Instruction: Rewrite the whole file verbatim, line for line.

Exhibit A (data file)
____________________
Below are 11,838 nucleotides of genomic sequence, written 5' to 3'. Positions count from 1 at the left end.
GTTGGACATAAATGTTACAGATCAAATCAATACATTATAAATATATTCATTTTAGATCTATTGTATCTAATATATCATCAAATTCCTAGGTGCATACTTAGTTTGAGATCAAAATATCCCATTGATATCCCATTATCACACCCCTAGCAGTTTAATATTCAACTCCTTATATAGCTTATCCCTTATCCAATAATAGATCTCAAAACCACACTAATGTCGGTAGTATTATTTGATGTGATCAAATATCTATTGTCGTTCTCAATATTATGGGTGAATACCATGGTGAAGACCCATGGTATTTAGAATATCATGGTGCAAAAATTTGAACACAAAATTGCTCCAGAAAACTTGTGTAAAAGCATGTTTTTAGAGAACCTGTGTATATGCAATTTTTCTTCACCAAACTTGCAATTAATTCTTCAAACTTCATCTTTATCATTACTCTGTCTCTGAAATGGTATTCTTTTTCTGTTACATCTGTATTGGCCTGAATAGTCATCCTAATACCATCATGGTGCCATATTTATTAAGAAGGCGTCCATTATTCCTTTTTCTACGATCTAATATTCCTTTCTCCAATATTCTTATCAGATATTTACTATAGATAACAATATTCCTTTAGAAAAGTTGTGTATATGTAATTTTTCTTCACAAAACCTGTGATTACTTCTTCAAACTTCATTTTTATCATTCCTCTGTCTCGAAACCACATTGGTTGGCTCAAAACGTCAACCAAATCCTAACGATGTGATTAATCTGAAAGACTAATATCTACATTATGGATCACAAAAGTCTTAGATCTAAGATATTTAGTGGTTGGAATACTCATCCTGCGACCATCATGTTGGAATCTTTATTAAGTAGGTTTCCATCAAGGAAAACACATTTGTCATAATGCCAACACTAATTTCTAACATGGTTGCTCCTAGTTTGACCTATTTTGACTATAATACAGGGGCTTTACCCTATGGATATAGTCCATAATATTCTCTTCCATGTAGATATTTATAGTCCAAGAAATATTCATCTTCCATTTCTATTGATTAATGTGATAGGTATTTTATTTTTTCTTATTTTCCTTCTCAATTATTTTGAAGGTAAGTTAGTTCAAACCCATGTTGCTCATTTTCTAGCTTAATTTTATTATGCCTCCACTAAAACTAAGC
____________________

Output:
Below are 11,838 nucleotides of genomic sequence, written 5' to 3'. Positions count from 1 at the left end.
GTTGGACATAAATGTTACAGATCAAATCAATACATTATAAATATATTCATTTTAGATCTATTGTATCTAATATATCATCAAATTCCTAGGTGCATACTTAGTTTGAGATCAAAATATCCCATTGATATCCCATTATCACACCCCTAGCAGTTTAATATTCAACTCCTTATATAGCTTATCCCTTATCCAATAATAGATCTCAAAACCACACTAATGTCGGTAGTATTATTTGATGTGATCAAATATCTATTGTCGTTCTCAATATTATGGGTGAATACCATGGTGAAGACCCATGGTATTTAGAATATCATGGTGCAAAAATTTGAACACAAAATTGCTCCAGAAAACTTGTGTAAAAGCATGTTTTTAGAGAACCTGTGTATATGCAATTTTTCTTCACCAAACTTGCAATTAATTCTTCAAACTTCATCTTTATCATTACTCTGTCTCTGAAATGGTATTCTTTTTCTGTTACATCTGTATTGGCCTGAATAGTCATCCTAATACCATCATGGTGCCATATTTATTAAGAAGGCGTCCATTATTCCTTTTTCTACGATCTAATATTCCTTTCTCCAATATTCTTATCAGATATTTACTATAGATAACAATATTCCTTTAGAAAAGTTGTGTATATGTAATTTTTCTTCACAAAACCTGTGATTACTTCTTCAAACTTCATTTTTATCATTCCTCTGTCTCGAAACCACATTGGTTGGCTCAAAACGTCAACCAAATCCTAACGATGTGATTAATCTGAAAGACTAATATCTACATTATGGATCACAAAAGTCTTAGATCTAAGATATTTAGTGGTTGGAATACTCATCCTGCGACCATCATGTTGGAATCTTTATTAAGTAGGTTTCCATCAAGGAAAACACATTTGTCATAATGCCAACACTAATTTCTAACATGGTTGCTCCTAGTTTGACCTATTTTGACTATAATACAGGGGCTTTACCCTATGGATATAGTCCATAATATTCTCTTCCATGTAGATATTTATAGTCCAAGAAATATTCATCTTCCATTTCTATTGATTAATGTGATAGGTATTTTATTTTTTCTTATTTTCCTTCTCAATTATTTTGAAGGTAAGTTAGTTCAAACCCATGTTGCTCATTTTCTAGCTTAATTTTATTATGCCTCCACTAAAACTAAGC